I figured I’d check out some places where the student population should have a clear, strong impact, and the best place I could think of was Centre County, PA. That’s home to Penn State and basically nothing else. Of their 154k population, 44k are students. Centre County ranks smack in the middle: 54%.

    Obviously, none of these observations are anything more than anecdotal—it’d take a much larger sample size and some math to figure out what they add up to—but I don’t see any strong evidence that the student population has a strong effect here.

  14. Thanks to Land Use Valuation we also have one of the most regressive taxation policies possible. People with estates worth millions pay very little in property taxes while smaller property owners shoulder the majority of the burden of paying for schools, roads, water and other infrastructure. Many of these folks are clearly not farmers, but have just found a clever way to game the system. I’ve always wondered why there isn’t more outrage about that…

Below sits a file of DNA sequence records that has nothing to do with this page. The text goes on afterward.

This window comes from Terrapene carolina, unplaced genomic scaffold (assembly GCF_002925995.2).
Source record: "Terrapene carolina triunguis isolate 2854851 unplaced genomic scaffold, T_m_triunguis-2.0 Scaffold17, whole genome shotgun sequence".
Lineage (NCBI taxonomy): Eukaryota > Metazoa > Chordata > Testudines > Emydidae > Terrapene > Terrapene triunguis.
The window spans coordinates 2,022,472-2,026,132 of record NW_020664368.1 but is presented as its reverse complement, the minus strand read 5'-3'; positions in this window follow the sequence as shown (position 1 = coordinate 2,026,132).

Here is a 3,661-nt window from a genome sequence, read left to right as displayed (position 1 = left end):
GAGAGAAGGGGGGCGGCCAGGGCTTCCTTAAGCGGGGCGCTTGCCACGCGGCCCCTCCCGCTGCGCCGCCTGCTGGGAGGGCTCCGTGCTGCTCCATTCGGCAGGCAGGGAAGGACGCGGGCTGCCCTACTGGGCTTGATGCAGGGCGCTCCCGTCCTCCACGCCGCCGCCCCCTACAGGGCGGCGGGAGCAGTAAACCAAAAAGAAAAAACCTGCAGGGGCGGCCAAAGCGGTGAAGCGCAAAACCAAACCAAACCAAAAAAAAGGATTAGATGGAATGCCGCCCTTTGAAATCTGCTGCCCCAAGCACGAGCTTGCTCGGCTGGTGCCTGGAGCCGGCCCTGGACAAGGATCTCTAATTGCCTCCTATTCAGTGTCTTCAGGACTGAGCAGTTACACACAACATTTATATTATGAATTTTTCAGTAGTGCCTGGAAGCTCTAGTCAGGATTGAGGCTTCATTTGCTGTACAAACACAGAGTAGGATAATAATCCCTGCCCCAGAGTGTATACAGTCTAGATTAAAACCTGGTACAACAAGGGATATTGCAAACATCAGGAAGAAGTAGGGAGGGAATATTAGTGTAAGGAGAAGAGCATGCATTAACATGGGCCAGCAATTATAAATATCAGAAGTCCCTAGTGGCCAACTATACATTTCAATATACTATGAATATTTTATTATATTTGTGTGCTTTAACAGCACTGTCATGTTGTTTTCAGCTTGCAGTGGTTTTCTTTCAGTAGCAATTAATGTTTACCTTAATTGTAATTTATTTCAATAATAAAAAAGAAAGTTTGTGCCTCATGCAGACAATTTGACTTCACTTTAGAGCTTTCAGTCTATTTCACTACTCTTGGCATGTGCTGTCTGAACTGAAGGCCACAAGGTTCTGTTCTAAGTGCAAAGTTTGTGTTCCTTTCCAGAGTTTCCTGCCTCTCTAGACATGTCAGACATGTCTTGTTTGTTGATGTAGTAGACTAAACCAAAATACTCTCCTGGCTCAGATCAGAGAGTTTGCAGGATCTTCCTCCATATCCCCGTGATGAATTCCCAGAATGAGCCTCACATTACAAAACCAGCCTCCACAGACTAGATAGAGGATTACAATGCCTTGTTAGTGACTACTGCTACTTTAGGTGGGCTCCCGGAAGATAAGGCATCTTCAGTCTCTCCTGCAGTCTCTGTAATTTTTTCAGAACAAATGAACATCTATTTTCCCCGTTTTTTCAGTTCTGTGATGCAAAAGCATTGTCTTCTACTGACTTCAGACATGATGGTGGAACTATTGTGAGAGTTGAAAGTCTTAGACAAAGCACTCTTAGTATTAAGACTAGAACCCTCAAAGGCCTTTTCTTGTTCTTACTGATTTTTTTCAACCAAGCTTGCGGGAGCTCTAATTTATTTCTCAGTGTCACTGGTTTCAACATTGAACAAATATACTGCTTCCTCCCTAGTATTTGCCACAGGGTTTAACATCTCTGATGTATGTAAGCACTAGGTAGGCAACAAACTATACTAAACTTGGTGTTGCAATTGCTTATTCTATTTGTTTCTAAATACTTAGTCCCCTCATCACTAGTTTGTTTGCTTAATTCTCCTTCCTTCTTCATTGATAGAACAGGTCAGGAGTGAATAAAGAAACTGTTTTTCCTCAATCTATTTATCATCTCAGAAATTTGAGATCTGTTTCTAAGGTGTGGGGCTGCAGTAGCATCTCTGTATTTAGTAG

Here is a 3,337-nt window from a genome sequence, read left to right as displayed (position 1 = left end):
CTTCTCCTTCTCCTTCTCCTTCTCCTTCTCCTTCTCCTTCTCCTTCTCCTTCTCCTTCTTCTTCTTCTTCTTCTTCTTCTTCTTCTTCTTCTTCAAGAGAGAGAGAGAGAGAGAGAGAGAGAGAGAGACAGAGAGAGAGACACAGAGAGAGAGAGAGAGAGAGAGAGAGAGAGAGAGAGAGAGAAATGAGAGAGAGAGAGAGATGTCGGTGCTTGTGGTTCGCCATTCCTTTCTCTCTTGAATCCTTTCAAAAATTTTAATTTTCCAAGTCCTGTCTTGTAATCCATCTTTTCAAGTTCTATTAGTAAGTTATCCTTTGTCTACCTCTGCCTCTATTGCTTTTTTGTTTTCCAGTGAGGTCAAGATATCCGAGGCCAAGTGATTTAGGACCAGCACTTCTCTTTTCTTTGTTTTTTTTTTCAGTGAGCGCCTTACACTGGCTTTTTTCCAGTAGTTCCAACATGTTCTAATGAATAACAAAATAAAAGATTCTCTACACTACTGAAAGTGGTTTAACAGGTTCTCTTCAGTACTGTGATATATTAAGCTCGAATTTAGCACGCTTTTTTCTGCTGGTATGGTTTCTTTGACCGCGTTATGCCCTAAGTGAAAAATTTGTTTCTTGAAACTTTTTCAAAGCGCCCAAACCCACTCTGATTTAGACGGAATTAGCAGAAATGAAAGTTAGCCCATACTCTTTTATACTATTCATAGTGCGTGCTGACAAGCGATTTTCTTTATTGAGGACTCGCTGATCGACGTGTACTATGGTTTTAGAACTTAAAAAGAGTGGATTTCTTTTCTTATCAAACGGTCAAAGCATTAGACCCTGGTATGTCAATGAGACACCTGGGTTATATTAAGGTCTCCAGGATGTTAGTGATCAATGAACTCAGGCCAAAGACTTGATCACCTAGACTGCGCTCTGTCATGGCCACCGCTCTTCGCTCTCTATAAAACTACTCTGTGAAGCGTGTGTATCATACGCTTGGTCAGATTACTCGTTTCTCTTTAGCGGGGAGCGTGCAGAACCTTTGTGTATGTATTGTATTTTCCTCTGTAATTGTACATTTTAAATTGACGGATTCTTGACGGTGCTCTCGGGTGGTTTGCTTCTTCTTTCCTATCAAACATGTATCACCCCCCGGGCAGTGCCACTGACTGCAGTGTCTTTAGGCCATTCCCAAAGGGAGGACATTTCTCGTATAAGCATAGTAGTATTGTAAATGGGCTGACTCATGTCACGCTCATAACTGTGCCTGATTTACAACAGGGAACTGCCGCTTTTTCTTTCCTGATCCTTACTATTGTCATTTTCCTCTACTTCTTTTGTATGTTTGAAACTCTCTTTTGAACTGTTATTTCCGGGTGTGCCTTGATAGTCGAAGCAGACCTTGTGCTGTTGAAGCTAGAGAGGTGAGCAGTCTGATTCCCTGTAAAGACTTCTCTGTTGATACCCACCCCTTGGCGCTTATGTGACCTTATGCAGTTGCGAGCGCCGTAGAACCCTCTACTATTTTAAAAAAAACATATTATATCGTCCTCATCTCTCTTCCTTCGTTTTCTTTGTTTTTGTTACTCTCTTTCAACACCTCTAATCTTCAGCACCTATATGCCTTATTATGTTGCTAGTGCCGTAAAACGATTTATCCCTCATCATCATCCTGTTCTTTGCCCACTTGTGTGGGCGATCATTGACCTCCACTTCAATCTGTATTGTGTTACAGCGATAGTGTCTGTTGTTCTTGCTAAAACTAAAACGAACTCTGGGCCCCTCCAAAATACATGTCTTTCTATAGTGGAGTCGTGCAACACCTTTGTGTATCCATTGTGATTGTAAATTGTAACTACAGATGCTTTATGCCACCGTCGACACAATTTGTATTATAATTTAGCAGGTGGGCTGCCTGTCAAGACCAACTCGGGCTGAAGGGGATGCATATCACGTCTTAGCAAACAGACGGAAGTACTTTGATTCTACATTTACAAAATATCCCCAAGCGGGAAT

15. The perspective of this analysis leaves me confused. Suppose there was a uniformly impoverished county in southwest Virginia that had a very high “equality ranking” as a result of the uniformity of poverty. Now suppose an enterprising resident starts a successful business that provides several dozen good paying jobs and the formerly impoverished entrepreneur also sees his income jump as a result. This would cause the county’s equality ranking to plummet. Would it really be a bad thing? Should equality be seen as more desirable than opportunity for progress?